Suspected White Supremacist Gets 11 Years in Partial Blinding: Judge: Plea Deal Too Lax in Unprovoked Attack on Black Man
By Kim Smith
A Tucson man suspected of being a white supremacist was sentenced to 11 years in prison Thursday for partially blinding a black man in town on a business trip.
Pima County Superior Court Judge Howard Hantman gave Blake Joseph Edwards the maximum he could under the terms of a plea agreement but repeatedly made it clear he wasn't happy about how lenient the sentence was.
Reginald Sampson was in town Feb. 22, 2006, to sell construction equipment when he and some co-workers went to Las Cazuelitas restaurant inside the Rodeway Inn at West Grant Road and Interstate 10, according to court documents.
Witnesses heard Edwards, 32, making racial slurs about "Mexicans" and black people but ignored him.
Moments later, Edwards hit Sampson, a North Carolina resident, in the face with a beer mug while Sampson was picking out songs on a jukebox, court documents state.
When witnesses grabbed Edwards, Edwards demanded to be let go so he could "stomp the (expletive)," according to court documents.
Edwards fled but was arrested at a nearby gas station bleeding from wounds caused by the shattered beer mug.
Court documents indicate police noticed Edwards had the word "pecker" tattooed on one knee and the word "wood" on the other knee. "Peckerwoods" are known to be a faction of white supremacist groups.
The cornea in Sampson's left eye was lacerated during the incident, blinding him in that eye, court documents state. The attack also caused cataracts in both eyes, neck and spinal injuries and nerve damage to his face.
Sampson has had several surgeries and expects to have more, court documents state.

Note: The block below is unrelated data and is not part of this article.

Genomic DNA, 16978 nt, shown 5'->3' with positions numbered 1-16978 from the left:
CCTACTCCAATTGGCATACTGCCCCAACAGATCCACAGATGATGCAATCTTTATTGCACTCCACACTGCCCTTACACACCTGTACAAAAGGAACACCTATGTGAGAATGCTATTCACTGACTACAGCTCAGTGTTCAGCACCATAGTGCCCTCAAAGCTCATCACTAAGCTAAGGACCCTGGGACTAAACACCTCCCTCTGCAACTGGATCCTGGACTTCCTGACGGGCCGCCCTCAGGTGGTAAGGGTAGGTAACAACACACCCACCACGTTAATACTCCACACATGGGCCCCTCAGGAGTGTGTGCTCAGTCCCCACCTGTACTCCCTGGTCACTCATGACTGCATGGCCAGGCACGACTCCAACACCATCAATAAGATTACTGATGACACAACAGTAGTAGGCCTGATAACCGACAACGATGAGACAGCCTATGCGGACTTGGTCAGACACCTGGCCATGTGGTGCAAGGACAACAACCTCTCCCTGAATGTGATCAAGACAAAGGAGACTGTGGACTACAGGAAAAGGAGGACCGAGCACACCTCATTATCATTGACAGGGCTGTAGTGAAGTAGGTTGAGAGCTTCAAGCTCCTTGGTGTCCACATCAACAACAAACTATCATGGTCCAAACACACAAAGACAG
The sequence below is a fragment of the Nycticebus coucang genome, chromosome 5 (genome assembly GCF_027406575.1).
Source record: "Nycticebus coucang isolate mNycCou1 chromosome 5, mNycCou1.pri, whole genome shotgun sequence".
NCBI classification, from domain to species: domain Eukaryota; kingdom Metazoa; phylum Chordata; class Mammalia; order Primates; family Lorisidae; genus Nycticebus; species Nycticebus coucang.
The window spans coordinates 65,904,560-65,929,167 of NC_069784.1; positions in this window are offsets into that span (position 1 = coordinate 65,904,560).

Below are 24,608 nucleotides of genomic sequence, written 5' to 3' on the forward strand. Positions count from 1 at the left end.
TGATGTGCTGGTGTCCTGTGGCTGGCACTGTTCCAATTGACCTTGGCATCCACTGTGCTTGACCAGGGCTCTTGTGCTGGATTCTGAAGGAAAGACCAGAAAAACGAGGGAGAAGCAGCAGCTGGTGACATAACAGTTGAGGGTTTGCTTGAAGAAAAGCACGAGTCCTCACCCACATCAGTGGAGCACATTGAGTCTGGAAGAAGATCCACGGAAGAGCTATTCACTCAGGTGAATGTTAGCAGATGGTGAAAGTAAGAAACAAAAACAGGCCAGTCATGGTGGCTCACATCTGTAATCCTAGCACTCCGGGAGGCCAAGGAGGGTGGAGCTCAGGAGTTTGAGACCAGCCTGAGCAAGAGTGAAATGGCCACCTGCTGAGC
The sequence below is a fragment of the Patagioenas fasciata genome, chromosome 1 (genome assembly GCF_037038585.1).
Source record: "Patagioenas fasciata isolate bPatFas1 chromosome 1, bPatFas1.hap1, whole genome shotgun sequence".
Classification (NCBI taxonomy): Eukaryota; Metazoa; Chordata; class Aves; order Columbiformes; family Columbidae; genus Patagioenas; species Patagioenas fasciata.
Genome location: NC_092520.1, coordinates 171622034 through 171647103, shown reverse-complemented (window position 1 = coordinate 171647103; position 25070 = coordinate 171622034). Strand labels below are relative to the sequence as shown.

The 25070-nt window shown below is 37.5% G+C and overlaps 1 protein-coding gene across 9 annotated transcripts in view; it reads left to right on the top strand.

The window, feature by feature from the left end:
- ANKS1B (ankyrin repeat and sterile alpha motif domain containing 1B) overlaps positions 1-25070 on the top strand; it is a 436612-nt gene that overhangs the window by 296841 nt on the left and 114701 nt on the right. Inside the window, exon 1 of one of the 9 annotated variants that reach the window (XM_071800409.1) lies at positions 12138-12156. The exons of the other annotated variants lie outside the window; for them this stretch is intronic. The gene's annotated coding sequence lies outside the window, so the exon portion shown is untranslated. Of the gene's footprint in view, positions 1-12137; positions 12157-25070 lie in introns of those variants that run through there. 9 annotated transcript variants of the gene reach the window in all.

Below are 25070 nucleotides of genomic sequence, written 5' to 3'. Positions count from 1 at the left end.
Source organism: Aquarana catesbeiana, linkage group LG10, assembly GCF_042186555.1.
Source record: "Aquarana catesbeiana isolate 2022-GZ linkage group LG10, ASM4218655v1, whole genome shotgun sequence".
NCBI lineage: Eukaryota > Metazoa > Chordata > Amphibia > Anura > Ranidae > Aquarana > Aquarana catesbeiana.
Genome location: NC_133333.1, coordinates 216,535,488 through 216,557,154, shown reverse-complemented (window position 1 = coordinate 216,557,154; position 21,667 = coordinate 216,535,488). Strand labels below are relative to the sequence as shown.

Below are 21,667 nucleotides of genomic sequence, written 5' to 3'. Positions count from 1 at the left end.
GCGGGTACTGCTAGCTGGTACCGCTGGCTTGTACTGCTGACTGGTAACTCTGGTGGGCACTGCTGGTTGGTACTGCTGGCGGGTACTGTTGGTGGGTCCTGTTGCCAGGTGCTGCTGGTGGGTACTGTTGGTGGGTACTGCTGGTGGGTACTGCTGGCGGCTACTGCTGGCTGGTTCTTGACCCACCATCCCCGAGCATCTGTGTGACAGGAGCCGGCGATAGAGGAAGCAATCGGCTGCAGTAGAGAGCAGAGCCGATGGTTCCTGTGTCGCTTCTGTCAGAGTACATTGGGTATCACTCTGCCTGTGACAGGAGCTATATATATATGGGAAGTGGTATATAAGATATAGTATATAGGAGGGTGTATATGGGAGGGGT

Edwards pleaded guilty to aggravated assault last month so prosecutors would dismiss three other aggravated-assault charges that were pending against him -- one involving the Sampson case and two involving corrections officers at the Pima County jail.
The plea agreement gave Hantman the option of giving Edwards as little as 3.5 years or as much as 11 years in prison.
He was originally supposed to be sentenced Tuesday, but Hantman postponed the sentencing after learning more details about the case and Edwards' prior criminal history.
Court documents show Edwards is an alcoholic with past convictions in Maricopa County for sexual abuse, aggravated assault, resisting arrest, burglary and theft.
"I'm not sure 11 years is commensurate with who he is," Hantman said. "I think he deserves the most the state can give him, the most they can prove."
Every incident Edwards has been involved in has been unprovoked, Hantman said.
"He just goes off on people," Hantman said at one point.
"It's incomprehensible this (plea agreement) was ever offered," Hantman said.
The plea agreement was reached because of witness issues and the quality of the surveillance video, said Deputy Pima County Attorney Teresa Godoy.
Sampson also wasn't sure he wanted to go through the trauma of a trial, Godoy said.
Hantman opted not to accept the plea agreement immediately and gave Sampson until Thursday to make sure he didn't want to go to trial.
After another long discussion Thursday, Sampson said that regardless of the time Edwards is given, he will never be the same. "I'm just ready to put this all behind me," Sampson said.
In addition to sending Edwards to prison, Hantman ordered him to pay $75,000 in restitution with the possibility of more restitution.
When given the chance to speak, Edwards started to apologize but was cut off by Hantman.
"It's too late for that sir," Hantman said. "His life is over as he knew it and you're the cause."
A civil lawsuit filed by Sampson against Edwards and the Rodeway Inn is pending.